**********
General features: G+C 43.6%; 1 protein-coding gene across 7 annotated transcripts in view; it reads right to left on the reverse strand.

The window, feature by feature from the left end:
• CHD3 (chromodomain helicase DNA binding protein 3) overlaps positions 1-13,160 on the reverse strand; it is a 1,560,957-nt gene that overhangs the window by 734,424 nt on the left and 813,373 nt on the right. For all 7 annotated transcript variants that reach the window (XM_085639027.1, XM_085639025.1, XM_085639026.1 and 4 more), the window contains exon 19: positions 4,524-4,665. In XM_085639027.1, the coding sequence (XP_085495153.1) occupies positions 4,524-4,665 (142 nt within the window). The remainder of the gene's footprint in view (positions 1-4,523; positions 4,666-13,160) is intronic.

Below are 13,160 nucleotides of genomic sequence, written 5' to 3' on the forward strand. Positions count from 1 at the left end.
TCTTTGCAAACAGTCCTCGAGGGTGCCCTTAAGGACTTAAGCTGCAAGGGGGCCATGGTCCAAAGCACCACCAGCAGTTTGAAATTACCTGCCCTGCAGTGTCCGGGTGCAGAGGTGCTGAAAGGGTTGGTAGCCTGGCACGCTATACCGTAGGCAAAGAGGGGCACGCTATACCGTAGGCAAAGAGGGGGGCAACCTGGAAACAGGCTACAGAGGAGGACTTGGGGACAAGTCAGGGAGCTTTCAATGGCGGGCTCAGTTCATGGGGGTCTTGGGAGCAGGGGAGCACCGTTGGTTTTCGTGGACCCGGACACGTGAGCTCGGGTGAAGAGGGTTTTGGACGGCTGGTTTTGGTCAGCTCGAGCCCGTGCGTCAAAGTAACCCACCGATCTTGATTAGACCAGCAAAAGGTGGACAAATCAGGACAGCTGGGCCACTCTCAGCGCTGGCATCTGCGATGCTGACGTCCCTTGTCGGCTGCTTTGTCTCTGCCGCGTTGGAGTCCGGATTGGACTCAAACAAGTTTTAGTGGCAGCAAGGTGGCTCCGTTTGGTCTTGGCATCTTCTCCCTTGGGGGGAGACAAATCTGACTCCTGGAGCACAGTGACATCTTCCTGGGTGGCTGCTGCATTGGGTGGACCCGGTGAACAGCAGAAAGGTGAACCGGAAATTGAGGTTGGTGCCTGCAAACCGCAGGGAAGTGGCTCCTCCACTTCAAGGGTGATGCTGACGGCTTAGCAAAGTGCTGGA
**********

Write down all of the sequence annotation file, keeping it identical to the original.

General features: G+C 43.6%; 1 protein-coding gene across 7 annotated transcripts in view; it reads right to left on the reverse strand.

The window, feature by feature from the left end:
• CHD3 (chromodomain helicase DNA binding protein 3) overlaps positions 1-13,160 on the reverse strand; it is a 1,560,957-nt gene that overhangs the window by 734,424 nt on the left and 813,373 nt on the right. For all 7 annotated transcript variants that reach the window (XM_085639027.1, XM_085639025.1, XM_085639026.1 and 4 more), the window contains exon 19: positions 4,524-4,665. In XM_085639027.1, the coding sequence (XP_085495153.1) occupies positions 4,524-4,665 (142 nt within the window). The remainder of the gene's footprint in view (positions 1-4,523; positions 4,666-13,160) is intronic.

Below are 13,160 nucleotides of genomic sequence, written 5' to 3' on the forward strand. Positions count from 1 at the left end.
TCTTTGCAAACAGTCCTCGAGGGTGCCCTTAAGGACTTAAGCTGCAAGGGGGCCATGGTCCAAAGCACCACCAGCAGTTTGAAATTACCTGCCCTGCAGTGTCCGGGTGCAGAGGTGCTGAAAGGGTTGGTAGCCTGGCACGCTATACCGTAGGCAAAGAGGGGCACGCTATACCGTAGGCAAAGAGGGGGGCAACCTGGAAACAGGCTACAGAGGAGGACTTGGGGACAAGTCAGGGAGCTTTCAATGGCGGGCTCAGTTCATGGGGGTCTTGGGAGCAGGGGAGCACCGTTGGTTTTCGTGGACCCGGACACGTGAGCTCGGGTGAAGAGGGTTTTGGACGGCTGGTTTTGGTCAGCTCGAGCCCGTGCGTCAAAGTAACCCACCGATCTTGATTAGACCAGCAAAAGGTGGACAAATCAGGACAGCTGGGCCACTCTCAGCGCTGGCATCTGCGATGCTGACGTCCCTTGTCGGCTGCTTTGTCTCTGCCGCGTTGGAGTCCGGATTGGACTCAAACAAGTTTTAGTGGCAGCAAGGTGGCTCCGTTTGGTCTTGGCATCTTCTCCCTTGGGGGGAGACAAATCTGACTCCTGGAGCACAGTGACATCTTCCTGGGTGGCTGCTGCATTGGGTGGACCCGGTGAACAGCAGAAAGGTGAACCGGAAATTGAGGTTGGTGCCTGCAAACCGCAGGGAAGTGGCTCCTCCACTTCAAGGGTGATGCTGACGGCTTAGCAAAGTGCTGGA